US 300422 A
Description (OCR text may contain errors)
(No ModeL) 3 Sheets-Sheet 1.
W. A. WEST.
No. 300,422. Patented June 17, 1884.
ibihelim (No Model.) 3 Sheets-Sheet 2.v
W A. WEST.
No. 300,422. Patented June 17, 1884.
(No Model.) W A WEST 3 SheetsSheet 3.
No. 300,422. Patented June 17, 1884.
UNITED STATES PATENT EEicE.
WILLIAM A. VEST, OF BELLEFONTAINE, OHIO.
SPECIFICATION forming part of Letters Patent No. 300,422, dated June 17, 188%.
Application filed July SL5, 1883. (No model.)
To all whom it 777,011 concern Be it known that I, W'ILLIAM A. WEST, a citizen of the United States, residing at Bellefontaine, Ohio, have invented certain new and useful Improvements in Telephones, of which the following is a specification.
My invention consists in a telephonic apparatus which may be used as atransmitter, as
a receiver, or as areenforcing device, which may be placed at points along the line and add fresh strength to the weakening current.
It consists'of improvements in reaction telephones,which consist,in general,ofapolarized electro-magnet and an induction-coil, the main line passing through said'magnet and the secondary of said induction-coil, and a local circuit passing through the primary of the induction-coil and over a microphonic contact controlled by the electro-magnet. A vibrating diaphragm is usually added to the electromagnet when the'device is used as a transmittcr or receiver. By this arrangement whenever an electric current is set up on the main line, either in the process of transmitting or receiving, the electro-magnet becomes active,
actuates the microphonic contact in the local circuit, and produces thereby a variation of current therein, which variation, by means of the induction-coil, sets up an additional current in the main line, and this additional current will be practically coincident with the original impulse. As this additional current energizes the electro-magnet still more, an accumulative or reactionary process ensues, the original impulse always tending to intensify itself. The best form of my invention which I have yet devised is shown in the accompanying drawings, in which-- Figure 1 is afront elevation. Fig. 2 is a section on line a a, Fig. 1. Fig. 3 is a plan view of the electro-magnct and its armature. Fig. 4 is a modified form of the device as a relay, and Fig. 5 is an enlarged view, partly in section, of the electro-magnet and its adjuncts.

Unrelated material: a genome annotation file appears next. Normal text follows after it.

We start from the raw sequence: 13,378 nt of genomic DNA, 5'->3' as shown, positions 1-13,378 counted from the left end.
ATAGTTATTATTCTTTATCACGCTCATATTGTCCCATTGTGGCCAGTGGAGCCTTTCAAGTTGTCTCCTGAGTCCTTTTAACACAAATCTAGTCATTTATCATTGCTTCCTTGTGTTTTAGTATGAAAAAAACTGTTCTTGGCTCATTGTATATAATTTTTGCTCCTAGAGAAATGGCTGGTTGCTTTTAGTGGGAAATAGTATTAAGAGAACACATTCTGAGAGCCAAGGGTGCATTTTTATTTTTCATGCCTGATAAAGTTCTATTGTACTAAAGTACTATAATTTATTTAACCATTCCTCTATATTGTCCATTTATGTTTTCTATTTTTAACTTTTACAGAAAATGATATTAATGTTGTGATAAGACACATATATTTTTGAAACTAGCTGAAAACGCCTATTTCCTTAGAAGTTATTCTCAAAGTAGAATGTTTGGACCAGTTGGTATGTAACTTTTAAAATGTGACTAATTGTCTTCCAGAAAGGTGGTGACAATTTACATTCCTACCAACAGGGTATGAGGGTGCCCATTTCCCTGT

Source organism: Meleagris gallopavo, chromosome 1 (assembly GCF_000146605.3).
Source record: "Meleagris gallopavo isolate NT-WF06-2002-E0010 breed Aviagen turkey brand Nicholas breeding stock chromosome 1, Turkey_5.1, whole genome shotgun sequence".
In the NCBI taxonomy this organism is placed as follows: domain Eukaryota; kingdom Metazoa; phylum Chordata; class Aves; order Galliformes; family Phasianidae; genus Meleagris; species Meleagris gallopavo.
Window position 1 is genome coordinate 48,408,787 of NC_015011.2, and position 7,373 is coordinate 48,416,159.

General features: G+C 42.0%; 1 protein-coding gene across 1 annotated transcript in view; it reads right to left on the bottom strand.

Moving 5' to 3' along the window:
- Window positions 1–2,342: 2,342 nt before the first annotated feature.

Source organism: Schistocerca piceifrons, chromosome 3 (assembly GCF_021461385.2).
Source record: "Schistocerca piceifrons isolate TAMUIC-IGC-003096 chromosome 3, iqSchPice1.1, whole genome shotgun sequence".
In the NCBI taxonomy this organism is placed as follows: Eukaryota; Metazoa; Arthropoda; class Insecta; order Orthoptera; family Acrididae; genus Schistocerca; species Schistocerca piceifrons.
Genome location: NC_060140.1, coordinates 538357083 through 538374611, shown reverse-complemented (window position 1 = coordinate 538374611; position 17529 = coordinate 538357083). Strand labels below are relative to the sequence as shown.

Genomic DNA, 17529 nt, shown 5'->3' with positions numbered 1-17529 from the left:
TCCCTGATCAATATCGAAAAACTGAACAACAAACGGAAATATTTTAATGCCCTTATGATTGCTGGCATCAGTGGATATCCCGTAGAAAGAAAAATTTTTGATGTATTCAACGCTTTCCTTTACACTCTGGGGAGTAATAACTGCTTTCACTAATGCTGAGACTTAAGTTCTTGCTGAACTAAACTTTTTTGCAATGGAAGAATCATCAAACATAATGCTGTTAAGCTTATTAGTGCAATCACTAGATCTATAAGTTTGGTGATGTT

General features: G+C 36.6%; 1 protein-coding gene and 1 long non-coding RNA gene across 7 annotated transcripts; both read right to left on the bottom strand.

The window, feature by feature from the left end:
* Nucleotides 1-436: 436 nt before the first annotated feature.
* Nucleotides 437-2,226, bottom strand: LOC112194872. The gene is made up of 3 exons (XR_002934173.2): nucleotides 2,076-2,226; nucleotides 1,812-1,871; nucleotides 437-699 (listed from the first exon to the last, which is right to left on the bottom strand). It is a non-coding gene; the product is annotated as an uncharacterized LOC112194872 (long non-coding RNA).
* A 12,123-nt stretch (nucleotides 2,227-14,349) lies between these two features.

tact therewith. Needle 4 passes down through a longitudinal perforation in steel core 3, and is rigidly attached to lower armature, 5,which is supported by a conical float, 12,in a mercurycup, 8. The weight of the float 12 is adjusta- I v ble by small balls 13, and the mercury-cup 8 is itself vertically adjustable by screw 9,working in bracket 10. By this arrangement a very delicate adjustment may be had, and armature 5 very nicelybalanced between gravity acting in one direction and the upward pressure of the mercury added to the attraction of polarized core 3 acting in the opposite direction.
Instead of the mercury-float a spring may be used, as in Fig. 4, and will necessarily be used when the magnet is placed in other than a vertical position. By the opposing pressure of spring 7 and mercury 11 and the conjoint action of the two armatures at the opposite ends of the magnet a very strong yet very delicate microphonic action is insured between needle 4 and armature 6, and a corresponding variation in the local circuit. When used as a transmitter or receiver, the diaphragm 18 andtrumpet 19 are employed, although Ihave distinctly transmitted speech with the diskarmatures alone. Thediaphragm 18 is placed at any suitable distance from the core 3.
The circuits described above maybe followed in Figs. 1 and 5, the line'circuit 17 going to secondary of induction-coil 14c, thence by 17, magnet-coil 2, and by 17 to line, while the local circuit goes from battery 15 by line 16 to bracket 10, to arm 9, mercury 11, needle 4, microphonic contact, and by armature 6 and spring 7 to line 16, thence to primary of induction-coild/i, and back to battery by line 16".